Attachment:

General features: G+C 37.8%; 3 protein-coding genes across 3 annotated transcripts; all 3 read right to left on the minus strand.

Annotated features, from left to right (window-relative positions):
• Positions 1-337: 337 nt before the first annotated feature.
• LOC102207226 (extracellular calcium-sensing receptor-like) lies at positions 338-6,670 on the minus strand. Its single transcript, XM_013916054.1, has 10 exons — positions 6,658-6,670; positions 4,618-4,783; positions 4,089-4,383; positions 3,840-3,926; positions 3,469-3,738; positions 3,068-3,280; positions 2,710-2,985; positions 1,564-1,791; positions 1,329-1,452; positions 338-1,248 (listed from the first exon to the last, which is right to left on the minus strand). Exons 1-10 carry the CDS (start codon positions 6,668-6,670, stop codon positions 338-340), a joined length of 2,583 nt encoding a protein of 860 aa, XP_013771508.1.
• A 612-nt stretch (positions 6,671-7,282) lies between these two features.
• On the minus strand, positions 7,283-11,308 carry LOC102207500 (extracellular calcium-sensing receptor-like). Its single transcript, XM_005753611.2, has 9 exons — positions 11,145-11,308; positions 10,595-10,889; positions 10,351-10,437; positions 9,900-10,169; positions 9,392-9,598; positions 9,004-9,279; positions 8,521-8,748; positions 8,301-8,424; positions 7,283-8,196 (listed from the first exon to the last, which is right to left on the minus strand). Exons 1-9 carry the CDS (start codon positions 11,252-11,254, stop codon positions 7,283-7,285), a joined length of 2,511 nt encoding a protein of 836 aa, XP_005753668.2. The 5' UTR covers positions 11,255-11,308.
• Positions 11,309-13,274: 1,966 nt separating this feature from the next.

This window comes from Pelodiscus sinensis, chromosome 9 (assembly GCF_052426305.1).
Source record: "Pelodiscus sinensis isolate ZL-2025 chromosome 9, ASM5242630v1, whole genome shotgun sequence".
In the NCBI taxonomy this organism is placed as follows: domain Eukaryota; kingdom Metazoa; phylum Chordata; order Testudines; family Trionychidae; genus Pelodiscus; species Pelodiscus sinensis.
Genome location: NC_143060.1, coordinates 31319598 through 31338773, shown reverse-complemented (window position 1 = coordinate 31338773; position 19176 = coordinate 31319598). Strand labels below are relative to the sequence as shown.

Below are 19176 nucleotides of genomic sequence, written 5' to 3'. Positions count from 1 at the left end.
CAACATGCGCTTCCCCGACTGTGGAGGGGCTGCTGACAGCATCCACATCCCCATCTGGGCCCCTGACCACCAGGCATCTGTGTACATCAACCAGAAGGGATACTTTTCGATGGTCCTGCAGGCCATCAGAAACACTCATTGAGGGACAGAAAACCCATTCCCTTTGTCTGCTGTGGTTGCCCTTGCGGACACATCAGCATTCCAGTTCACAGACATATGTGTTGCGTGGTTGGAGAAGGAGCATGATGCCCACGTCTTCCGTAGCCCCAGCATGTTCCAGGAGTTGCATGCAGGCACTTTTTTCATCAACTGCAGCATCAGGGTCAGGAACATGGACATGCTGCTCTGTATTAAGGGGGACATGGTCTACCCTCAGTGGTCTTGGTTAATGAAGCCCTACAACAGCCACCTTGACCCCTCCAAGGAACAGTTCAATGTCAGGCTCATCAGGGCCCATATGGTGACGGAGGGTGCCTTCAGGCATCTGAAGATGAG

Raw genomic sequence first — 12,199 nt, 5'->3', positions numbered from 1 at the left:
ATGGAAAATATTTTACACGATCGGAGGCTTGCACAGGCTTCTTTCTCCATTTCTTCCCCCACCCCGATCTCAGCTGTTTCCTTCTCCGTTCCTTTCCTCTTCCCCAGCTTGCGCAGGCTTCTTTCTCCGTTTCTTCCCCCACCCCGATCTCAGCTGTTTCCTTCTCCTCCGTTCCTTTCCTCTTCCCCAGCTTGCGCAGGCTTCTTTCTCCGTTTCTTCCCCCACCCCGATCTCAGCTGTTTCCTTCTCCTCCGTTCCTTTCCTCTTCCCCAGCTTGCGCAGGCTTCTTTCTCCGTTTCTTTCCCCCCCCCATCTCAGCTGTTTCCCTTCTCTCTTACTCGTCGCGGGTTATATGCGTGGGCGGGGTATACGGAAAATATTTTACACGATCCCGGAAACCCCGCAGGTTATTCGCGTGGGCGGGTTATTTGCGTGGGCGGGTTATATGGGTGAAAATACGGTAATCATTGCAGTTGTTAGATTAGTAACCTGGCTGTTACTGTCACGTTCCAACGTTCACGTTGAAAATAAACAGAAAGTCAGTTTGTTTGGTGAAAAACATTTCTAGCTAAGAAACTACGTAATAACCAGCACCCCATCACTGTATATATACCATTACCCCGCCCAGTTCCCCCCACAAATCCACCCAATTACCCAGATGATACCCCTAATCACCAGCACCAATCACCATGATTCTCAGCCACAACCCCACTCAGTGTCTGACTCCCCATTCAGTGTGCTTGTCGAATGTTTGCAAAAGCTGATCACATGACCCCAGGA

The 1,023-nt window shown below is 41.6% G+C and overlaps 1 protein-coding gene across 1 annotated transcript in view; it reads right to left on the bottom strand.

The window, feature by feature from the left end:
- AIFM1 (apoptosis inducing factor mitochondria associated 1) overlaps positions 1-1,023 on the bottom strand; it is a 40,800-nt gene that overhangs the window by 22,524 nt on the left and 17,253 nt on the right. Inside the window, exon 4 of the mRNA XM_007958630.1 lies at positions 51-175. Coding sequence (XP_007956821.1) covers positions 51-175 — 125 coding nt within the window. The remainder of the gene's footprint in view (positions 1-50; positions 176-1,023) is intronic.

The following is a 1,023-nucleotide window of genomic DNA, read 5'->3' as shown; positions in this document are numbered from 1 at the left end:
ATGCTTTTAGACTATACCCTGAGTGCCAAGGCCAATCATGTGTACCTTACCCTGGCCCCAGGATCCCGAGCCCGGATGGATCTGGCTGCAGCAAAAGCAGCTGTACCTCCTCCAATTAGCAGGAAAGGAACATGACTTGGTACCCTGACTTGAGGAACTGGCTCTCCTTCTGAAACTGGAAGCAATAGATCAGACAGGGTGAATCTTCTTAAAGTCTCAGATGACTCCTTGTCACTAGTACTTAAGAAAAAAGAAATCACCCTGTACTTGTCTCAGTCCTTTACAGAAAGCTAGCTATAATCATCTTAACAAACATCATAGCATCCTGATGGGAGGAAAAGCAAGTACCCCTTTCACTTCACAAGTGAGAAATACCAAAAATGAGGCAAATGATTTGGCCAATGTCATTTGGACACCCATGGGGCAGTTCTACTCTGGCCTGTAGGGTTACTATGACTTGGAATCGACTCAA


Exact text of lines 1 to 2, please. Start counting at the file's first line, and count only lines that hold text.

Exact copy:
General features: G+C 37.8%; 3 protein-coding genes across 3 annotated transcripts; all 3 read right to left on the minus strand.

Annotated features, from left to right (window-relative positions):